You’ve filled out your bracket. You’ve submitted it to your co-worker assembling the office pool. You’re fully prepared to rip up your bracket when your Iowa State-Virginia-Harvard-South Florida Final Four pick goes horribly wrong.
We do the same old song and dance every NCAA Tournament, hoping to garner workplace bragging rights for the next year.
And it is awesome.
We’re in no way suggesting you shouldn’t keep it up. But if you’re up for an alternative way to match wits for March Madness, here are suggestions of how to spice up the competitive spirit (Note: don’t worry yourself with the First Four last night and tonight. Wait until Thursday to start playing.)
This is a Quad-City Times newsroom favorite. For each of the tournament’s three weekends, you must choose five players, who will accrue scoring based on how many points, rebounds and assists they tally during their one or two games that weekend. You may only select each individual once during the tournament.
Two pieces of advice: don’t use up the players from the best teams until later (i.e. Anthony Davis of Kentucky is a likely Final Four participant), and try to grab players whose teams are likely to play twice; in other words, who has favorable round of 64, Sweet 16 and Final Four matchups.
There are 68 teams in the bracket. Your mission is to pre-select 10 teams who you believe will overachieve based on their seed.
Once you have your 10 teams, they accrue points throughout their tournament run. For each victory, you multiply the winning team’s seed by the round in which it won. (Note: for easy math, count the round of 64 as the first round and the round of 32 as the second round. The Sweet 16 is the third round.)
For instance, if you pick No. 1 North Carolina, and the Tar Heels win it all, UNC is worth a total of 21 points. (1x1, plus 1x2, plus 1x3, etc. up to 1x6.) If you pick No. 10 Purdue, and the Boilermakers advance to the Sweet 16, that’s worth a total of 30 points. So don’t only choose the favorites — take some risks!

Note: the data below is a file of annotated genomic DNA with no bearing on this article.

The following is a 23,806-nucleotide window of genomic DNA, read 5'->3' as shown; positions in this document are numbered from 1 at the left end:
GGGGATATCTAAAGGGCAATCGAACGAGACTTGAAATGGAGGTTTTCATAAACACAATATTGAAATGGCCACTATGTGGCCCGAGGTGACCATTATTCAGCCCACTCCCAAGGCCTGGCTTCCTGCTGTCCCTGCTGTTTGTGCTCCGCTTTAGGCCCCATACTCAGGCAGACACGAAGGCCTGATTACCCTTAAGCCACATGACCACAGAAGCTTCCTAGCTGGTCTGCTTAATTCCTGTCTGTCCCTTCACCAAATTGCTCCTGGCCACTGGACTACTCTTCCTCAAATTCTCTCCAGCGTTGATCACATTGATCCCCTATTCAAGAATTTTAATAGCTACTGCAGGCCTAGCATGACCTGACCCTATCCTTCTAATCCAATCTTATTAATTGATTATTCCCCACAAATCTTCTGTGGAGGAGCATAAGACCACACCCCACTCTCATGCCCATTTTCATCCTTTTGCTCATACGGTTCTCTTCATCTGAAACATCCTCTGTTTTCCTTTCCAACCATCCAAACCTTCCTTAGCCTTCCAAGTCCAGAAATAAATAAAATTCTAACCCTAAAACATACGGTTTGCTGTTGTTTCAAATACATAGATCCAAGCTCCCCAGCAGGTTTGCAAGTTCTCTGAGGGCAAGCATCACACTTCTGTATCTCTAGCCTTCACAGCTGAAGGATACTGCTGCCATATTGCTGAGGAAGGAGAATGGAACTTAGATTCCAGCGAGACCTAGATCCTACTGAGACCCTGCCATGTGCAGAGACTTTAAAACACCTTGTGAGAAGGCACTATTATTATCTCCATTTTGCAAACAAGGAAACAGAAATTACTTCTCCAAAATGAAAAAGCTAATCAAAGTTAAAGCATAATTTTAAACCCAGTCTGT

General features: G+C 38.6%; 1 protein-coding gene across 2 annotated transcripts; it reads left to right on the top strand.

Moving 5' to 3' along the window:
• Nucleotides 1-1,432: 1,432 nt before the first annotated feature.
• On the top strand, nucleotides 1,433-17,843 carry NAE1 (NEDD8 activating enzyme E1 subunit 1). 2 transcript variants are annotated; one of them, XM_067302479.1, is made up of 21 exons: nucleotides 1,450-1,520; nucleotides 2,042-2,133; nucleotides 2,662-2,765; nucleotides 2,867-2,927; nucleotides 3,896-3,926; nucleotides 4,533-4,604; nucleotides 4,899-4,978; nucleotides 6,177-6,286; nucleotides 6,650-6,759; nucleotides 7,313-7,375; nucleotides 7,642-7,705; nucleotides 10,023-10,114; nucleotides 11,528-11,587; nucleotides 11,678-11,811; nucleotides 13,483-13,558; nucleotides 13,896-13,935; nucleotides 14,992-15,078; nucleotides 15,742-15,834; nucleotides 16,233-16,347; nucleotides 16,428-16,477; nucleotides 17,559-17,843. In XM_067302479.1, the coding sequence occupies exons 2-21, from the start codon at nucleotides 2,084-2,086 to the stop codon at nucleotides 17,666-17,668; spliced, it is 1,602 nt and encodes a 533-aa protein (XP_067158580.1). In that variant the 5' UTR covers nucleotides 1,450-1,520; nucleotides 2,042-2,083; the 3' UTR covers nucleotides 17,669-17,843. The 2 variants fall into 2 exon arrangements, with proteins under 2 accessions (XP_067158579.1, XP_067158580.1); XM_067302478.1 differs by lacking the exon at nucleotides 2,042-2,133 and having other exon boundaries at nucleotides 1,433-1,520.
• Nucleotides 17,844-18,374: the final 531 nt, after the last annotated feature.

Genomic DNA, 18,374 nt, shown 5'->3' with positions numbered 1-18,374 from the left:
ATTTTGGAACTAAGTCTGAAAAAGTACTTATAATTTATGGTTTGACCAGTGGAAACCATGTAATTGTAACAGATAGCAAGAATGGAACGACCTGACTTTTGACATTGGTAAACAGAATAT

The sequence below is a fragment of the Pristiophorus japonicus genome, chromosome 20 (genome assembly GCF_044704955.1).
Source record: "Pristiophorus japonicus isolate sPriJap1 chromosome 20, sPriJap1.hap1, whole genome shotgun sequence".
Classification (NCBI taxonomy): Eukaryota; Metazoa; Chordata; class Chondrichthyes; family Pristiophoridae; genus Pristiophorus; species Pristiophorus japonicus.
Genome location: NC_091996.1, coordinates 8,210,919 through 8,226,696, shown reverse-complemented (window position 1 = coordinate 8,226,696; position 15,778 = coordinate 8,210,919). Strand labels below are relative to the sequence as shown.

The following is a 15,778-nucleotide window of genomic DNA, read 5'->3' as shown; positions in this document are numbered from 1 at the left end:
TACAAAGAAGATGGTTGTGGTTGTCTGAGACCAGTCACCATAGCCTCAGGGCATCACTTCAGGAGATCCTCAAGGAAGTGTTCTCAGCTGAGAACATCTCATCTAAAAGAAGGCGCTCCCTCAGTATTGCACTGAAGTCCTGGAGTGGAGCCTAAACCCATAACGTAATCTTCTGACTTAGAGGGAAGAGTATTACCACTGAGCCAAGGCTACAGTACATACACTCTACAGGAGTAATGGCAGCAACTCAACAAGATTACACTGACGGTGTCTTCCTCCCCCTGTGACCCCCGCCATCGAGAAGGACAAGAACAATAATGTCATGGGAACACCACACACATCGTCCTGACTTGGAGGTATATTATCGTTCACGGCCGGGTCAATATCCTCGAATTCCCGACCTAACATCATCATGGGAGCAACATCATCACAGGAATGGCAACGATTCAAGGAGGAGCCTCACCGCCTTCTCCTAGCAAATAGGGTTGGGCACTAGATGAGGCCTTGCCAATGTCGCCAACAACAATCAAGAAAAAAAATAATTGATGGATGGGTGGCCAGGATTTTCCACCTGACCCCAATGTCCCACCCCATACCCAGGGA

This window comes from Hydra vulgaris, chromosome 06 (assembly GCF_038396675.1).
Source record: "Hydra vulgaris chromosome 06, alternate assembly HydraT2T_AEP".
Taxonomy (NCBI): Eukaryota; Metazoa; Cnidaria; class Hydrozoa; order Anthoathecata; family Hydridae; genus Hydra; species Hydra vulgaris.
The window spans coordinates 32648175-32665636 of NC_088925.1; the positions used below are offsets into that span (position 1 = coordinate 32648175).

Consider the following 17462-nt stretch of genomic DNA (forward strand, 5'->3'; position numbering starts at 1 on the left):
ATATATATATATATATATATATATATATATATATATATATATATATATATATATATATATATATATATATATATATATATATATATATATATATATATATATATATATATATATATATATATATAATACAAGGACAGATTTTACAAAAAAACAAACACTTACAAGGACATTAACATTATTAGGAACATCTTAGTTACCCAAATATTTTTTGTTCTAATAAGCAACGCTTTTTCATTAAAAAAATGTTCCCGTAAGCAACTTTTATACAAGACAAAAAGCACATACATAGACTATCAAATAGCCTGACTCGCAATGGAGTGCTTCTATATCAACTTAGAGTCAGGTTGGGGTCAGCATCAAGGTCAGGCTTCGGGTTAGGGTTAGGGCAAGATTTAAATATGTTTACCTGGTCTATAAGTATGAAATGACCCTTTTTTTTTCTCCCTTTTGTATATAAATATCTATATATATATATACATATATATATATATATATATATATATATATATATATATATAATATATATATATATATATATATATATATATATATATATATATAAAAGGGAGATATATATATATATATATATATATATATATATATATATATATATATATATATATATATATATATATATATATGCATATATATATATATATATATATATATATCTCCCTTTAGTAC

Instead of filling out your traditional bracket before the tourney tips off and praying your long-shot upsets pay off, you make picks round by round. After Friday’s second-round games are completed, you then tab winners based on which teams made the round of 32. This is a way to bust the notion of busting your bracket.
Scoring is flexible; it could be a point for each correct pick, or you could even integrate a confidence aspect, where you assess more points to the games you’re more sure you have right.
Against the spread
For the Vegas-minded, you parcel off a group of games and choose against the oddsmakers. You might be certain Missouri will knock off Norfolk State, but will the Tigers prevail by at least 22 points? You get a point for each game you peg correctly, if the final score agrees with you.
Similar to NFL games, you pick one and only one winner on each day of the tournament (of which there are 10, from Thursday’s second round to the championship on April 2.) You’d better be confident in that one team, because if they lose, you’re out. If they win, you go on to the next day.
Here’s the catch: Just like the player pool, you can only pick the same team once. Therefore, if Michigan State battles Ohio State in the title game, and you already used up the Spartans and Buckeyes, you’re done by default!
Happy picking, and enjoy the Madness.